Photo by Mark Zuckerman / NATS INSIDER
Willie Harris gets mobbed by teammates after his game-winning single.
"When they tied the game up, it's like you get that feeling in your stomach," Harris said. "Like: Damn, man. This guy just went out and did so well and he's going to
get a no-decision."
Thanks to Harris, Olsen's brilliant performance did not go to waste. With one deft swing of the bat with the bases loaded in the bottom of the ninth, he lined a single past Braves second baseman Martin Prado and gave the Nationals a thoroughly satisfying 3-2 victory.
This was the kind of game the Nats simply had to win. You don't squander a pitching performance like Olsen's, even though they almost did. When Tyler Clippard entered with the bases loaded in the eighth and served up a two-run single to Jason Heyward, the life was sucked out of Nationals Park. A crowd of 17,131 thought it was about to witness history. Instead, all it got was another tense ballgame.
But give the Nats credit for finishing this one off and ending the night on a high note. Clippard played a big role in that, bouncing back from the two-run single to get a double-play grounder to end the eighth and then another double-play grounder with the bases loaded to end the ninth.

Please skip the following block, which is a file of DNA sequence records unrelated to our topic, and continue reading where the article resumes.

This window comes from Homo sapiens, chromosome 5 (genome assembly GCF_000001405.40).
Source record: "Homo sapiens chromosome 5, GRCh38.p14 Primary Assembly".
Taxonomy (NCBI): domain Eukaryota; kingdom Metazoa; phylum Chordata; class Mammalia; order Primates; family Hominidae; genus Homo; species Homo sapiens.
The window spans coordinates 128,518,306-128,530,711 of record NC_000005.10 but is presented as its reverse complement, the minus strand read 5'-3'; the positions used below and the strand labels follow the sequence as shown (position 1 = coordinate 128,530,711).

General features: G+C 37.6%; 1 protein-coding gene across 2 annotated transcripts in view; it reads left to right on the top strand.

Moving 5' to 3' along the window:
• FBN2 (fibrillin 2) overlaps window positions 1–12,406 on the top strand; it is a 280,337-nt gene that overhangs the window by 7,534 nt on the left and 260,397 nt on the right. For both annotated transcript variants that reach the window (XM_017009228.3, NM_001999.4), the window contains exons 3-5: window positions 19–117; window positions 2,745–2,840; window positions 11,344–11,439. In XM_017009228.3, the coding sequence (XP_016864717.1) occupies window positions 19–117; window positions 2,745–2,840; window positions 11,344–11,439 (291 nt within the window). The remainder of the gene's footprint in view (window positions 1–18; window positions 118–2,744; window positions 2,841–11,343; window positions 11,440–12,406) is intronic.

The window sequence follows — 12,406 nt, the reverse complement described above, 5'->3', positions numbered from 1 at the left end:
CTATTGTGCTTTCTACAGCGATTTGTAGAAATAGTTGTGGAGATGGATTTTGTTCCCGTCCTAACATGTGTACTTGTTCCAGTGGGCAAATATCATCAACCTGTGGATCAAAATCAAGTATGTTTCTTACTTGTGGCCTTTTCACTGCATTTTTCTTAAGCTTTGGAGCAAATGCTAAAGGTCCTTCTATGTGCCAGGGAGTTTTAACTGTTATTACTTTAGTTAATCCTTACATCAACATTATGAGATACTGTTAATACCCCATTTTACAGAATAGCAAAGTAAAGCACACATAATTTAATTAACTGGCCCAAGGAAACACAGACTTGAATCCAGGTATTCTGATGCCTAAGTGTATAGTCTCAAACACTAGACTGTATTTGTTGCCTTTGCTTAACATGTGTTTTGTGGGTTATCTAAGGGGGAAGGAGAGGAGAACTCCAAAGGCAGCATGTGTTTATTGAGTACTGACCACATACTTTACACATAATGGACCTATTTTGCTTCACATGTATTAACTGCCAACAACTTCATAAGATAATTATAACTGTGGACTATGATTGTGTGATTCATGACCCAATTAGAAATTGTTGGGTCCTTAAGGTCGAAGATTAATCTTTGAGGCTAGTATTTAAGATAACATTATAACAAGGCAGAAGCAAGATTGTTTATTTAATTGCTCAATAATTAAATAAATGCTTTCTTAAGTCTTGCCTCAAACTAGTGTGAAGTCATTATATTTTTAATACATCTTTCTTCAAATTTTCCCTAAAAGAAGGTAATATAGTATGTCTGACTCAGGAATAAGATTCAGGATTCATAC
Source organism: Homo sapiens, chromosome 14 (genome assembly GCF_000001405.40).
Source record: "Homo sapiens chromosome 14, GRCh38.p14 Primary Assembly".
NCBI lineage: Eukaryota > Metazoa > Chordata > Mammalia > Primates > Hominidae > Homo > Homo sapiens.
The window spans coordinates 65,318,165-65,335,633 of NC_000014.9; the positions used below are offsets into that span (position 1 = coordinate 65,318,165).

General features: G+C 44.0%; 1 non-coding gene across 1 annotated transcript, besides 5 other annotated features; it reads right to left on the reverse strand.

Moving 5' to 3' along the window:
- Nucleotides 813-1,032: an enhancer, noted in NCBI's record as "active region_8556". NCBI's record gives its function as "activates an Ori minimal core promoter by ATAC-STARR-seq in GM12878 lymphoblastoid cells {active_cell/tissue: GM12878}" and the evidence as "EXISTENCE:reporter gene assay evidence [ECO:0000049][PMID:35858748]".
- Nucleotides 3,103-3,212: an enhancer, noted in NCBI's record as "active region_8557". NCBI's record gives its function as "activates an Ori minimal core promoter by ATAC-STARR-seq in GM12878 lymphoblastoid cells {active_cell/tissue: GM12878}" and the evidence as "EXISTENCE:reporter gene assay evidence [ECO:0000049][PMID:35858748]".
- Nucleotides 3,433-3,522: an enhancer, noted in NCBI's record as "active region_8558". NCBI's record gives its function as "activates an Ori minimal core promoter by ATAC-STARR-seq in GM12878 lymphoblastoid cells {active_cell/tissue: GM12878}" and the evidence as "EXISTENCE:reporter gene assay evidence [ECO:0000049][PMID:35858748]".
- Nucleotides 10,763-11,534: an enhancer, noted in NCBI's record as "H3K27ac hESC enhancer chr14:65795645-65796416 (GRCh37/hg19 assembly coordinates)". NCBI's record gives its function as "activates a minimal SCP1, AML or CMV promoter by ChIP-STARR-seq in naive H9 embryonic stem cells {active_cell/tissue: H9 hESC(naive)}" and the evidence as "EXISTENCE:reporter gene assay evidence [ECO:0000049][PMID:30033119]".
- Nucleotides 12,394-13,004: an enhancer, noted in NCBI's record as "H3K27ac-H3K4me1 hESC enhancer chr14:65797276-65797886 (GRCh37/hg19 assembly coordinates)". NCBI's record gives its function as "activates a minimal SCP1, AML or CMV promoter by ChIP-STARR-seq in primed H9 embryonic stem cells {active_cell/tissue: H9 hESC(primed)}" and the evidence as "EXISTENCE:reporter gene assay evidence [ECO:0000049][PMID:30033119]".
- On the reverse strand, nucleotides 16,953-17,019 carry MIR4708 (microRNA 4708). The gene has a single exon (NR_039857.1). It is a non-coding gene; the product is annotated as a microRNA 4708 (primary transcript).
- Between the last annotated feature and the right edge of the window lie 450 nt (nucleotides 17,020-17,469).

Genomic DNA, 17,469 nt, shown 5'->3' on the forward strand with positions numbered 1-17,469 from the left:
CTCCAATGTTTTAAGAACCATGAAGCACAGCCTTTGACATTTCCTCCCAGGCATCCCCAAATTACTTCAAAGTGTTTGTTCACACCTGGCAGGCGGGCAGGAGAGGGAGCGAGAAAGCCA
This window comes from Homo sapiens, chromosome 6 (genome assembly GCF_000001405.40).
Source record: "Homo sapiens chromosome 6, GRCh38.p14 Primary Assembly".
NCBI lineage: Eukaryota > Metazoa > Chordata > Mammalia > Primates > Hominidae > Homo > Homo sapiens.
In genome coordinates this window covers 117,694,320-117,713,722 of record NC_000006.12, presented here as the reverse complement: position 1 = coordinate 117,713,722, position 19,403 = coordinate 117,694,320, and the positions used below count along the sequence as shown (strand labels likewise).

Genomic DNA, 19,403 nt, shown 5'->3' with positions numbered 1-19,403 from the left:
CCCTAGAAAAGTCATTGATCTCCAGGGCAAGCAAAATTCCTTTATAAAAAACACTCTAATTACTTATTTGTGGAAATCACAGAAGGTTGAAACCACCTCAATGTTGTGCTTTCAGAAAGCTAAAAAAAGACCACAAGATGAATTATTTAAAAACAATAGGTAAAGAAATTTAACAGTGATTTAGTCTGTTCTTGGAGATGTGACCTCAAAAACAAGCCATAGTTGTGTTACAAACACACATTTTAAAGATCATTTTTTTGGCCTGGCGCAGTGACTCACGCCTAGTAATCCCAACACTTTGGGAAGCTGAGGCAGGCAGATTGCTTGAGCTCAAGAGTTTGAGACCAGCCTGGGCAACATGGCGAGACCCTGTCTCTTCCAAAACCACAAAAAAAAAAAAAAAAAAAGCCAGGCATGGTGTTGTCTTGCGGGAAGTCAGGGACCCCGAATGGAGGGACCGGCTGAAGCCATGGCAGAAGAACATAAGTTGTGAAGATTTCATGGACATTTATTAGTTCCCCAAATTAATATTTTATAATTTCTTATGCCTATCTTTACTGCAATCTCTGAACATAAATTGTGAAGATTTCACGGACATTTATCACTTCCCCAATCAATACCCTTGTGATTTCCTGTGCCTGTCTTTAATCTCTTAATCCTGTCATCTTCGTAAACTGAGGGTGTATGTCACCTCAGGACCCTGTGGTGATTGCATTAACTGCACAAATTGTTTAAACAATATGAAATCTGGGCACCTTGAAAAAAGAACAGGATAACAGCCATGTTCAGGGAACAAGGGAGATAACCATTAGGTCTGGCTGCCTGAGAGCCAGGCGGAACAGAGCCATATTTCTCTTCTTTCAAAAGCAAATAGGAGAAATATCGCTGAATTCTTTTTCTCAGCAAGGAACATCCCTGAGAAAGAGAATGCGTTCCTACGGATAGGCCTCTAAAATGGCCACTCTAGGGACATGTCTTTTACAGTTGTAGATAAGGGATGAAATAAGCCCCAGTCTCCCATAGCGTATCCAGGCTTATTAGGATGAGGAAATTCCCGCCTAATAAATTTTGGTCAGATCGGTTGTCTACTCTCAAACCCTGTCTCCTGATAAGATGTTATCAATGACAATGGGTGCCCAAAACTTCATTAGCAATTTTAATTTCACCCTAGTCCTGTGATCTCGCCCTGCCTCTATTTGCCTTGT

That set the stage for a walk-off victory, which the Nationals wasted no time producing. Adam Kennedy led off the ninth by drawing a walk. Ryan Zimmerman then roped a double to deep right off Peter Moylan (the same Atlanta reliever who gave up Zim's walk-off homer in the first game at Nationals Park two years ago).
Under normal circumstances, Adam Dunn and Josh Willingham would have been due up next. But because Jim Riggleman subbed out both players for defensive purposes earlier, he was left with Alberto Gonzalez in the on-deck circle and Clippard in the hole. Not exactly Murderer's Row.
So Riggleman knew he needed to use his two best remaining bullets off the bench: Harris and Cristian Guzman. But in what order? With first base open, Braves manager Bobby Cox was certain to call for an intentional walk and set up a force at any base.
Because Cox was going with the right-handed Moylan, Riggleman elected to put the game in Harris' hands.
"It was almost a flip of the coin," the manager said. "I knew whoever I put up there was going to get walked. So I was going to put it on one of them, and I decided to put it on Willie."
After sitting cold on the bench most of the night, Harris had moved to the batting tunnel underneath the stands, alternating practice hacks with Wil Nieves.
"We always play this game where you just hit balls up the middle to the back of the cage," Harris said. "Tonight, fresh out of the cage, playing the game, up the middle, I go in the game and hit one up the middle. I told Wil, 'We've got to play this game every day!'"
If it leads to results like tonight's, every Nats player not in the lineup might crowd his way into the tunnel during every remaining game this season.